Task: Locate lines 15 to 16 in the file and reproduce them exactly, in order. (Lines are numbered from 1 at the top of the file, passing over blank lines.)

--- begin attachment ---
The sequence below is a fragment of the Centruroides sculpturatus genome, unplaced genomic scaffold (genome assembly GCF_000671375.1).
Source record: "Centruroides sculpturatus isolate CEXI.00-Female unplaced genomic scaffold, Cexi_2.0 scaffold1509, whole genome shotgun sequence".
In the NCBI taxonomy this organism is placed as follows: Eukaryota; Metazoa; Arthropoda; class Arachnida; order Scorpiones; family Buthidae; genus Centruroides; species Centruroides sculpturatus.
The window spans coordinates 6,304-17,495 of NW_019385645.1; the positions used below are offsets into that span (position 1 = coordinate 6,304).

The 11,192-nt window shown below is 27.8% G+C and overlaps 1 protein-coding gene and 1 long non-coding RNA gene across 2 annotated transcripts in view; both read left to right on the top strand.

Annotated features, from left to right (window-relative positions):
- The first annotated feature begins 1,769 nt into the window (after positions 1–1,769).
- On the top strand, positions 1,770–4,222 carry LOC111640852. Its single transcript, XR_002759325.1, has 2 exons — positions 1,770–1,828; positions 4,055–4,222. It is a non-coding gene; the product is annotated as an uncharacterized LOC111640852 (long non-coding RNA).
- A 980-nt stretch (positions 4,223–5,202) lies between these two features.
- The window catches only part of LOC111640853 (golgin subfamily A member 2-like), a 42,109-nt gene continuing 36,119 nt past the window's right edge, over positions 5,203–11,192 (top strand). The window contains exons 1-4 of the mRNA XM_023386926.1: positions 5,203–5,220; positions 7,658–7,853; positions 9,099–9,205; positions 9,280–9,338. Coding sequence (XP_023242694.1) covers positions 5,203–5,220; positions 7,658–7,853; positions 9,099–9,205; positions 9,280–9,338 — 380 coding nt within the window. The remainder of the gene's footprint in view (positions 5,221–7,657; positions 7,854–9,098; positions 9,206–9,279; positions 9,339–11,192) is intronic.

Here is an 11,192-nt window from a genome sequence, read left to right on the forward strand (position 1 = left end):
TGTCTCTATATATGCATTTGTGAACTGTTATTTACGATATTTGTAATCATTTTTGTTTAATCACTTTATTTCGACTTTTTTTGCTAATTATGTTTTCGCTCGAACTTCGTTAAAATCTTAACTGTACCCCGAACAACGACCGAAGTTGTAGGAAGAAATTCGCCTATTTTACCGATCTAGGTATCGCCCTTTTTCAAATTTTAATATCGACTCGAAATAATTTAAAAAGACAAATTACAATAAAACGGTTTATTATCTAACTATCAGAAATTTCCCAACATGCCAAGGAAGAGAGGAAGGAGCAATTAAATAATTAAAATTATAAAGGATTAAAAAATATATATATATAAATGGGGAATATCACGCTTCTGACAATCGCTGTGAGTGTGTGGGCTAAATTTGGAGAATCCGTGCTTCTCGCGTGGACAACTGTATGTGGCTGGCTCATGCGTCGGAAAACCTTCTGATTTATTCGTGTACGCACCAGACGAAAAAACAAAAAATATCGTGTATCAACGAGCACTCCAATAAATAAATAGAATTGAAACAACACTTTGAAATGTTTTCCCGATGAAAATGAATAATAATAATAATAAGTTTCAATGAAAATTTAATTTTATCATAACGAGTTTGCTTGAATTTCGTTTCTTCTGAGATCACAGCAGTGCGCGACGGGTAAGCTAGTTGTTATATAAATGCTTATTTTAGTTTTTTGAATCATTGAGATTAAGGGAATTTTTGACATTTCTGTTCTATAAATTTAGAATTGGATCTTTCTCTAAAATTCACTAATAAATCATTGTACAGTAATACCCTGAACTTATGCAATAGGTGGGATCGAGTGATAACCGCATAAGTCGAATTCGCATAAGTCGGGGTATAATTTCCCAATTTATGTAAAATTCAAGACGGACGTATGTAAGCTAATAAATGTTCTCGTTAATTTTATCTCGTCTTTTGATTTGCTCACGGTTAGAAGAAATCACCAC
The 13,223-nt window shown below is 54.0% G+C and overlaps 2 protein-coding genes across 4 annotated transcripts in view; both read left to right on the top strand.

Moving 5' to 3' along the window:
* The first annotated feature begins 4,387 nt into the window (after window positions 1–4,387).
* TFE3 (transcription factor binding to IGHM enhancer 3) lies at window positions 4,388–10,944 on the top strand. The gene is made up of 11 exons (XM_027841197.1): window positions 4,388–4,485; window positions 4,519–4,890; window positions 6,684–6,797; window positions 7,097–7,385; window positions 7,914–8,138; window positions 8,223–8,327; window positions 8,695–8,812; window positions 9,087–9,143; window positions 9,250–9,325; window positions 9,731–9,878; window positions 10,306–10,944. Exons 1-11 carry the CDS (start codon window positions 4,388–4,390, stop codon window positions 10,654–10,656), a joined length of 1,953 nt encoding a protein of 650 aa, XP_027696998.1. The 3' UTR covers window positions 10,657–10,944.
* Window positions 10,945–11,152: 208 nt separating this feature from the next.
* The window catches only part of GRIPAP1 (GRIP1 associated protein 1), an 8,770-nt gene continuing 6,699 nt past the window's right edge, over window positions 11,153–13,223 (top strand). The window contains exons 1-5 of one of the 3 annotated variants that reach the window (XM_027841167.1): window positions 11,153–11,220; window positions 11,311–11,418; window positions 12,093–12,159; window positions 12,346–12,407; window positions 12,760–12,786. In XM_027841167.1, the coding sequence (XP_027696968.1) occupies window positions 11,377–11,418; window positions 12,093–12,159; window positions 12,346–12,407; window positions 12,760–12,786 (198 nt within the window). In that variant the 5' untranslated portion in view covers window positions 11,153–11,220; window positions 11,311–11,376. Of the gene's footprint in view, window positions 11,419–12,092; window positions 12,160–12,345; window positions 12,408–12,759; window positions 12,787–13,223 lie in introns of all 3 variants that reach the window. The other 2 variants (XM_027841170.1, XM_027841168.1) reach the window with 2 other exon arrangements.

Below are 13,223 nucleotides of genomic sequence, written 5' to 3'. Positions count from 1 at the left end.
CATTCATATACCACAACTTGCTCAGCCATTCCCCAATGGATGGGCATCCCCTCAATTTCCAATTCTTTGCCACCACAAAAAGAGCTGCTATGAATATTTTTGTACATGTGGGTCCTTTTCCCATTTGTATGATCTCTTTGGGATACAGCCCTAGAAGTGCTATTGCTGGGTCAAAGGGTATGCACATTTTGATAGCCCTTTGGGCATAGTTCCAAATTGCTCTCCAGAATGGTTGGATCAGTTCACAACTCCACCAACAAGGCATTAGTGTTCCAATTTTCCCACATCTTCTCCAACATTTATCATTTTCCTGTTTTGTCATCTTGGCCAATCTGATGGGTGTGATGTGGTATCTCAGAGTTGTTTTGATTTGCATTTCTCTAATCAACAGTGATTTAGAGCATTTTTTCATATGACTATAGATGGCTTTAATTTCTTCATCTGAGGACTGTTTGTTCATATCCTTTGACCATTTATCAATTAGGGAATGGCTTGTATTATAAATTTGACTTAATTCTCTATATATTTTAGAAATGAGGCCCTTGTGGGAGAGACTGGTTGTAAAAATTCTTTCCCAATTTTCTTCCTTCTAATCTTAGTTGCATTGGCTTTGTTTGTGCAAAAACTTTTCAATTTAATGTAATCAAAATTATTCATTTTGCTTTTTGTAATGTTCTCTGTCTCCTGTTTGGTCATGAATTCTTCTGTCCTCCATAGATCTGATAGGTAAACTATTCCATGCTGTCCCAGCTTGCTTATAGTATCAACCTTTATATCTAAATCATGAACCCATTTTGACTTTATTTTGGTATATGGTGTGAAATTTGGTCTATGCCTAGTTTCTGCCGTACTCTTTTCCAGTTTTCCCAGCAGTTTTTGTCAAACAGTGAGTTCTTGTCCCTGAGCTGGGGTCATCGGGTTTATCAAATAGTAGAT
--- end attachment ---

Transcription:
* The first annotated feature begins 4,387 nt into the window (after window positions 1–4,387).
* TFE3 (transcription factor binding to IGHM enhancer 3) lies at window positions 4,388–10,944 on the top strand. The gene is made up of 11 exons (XM_027841197.1): window positions 4,388–4,485; window positions 4,519–4,890; window positions 6,684–6,797; window positions 7,097–7,385; window positions 7,914–8,138; window positions 8,223–8,327; window positions 8,695–8,812; window positions 9,087–9,143; window positions 9,250–9,325; window positions 9,731–9,878; window positions 10,306–10,944. Exons 1-11 carry the CDS (start codon window positions 4,388–4,390, stop codon window positions 10,654–10,656), a joined length of 1,953 nt encoding a protein of 650 aa, XP_027696998.1. The 3' UTR covers window positions 10,657–10,944.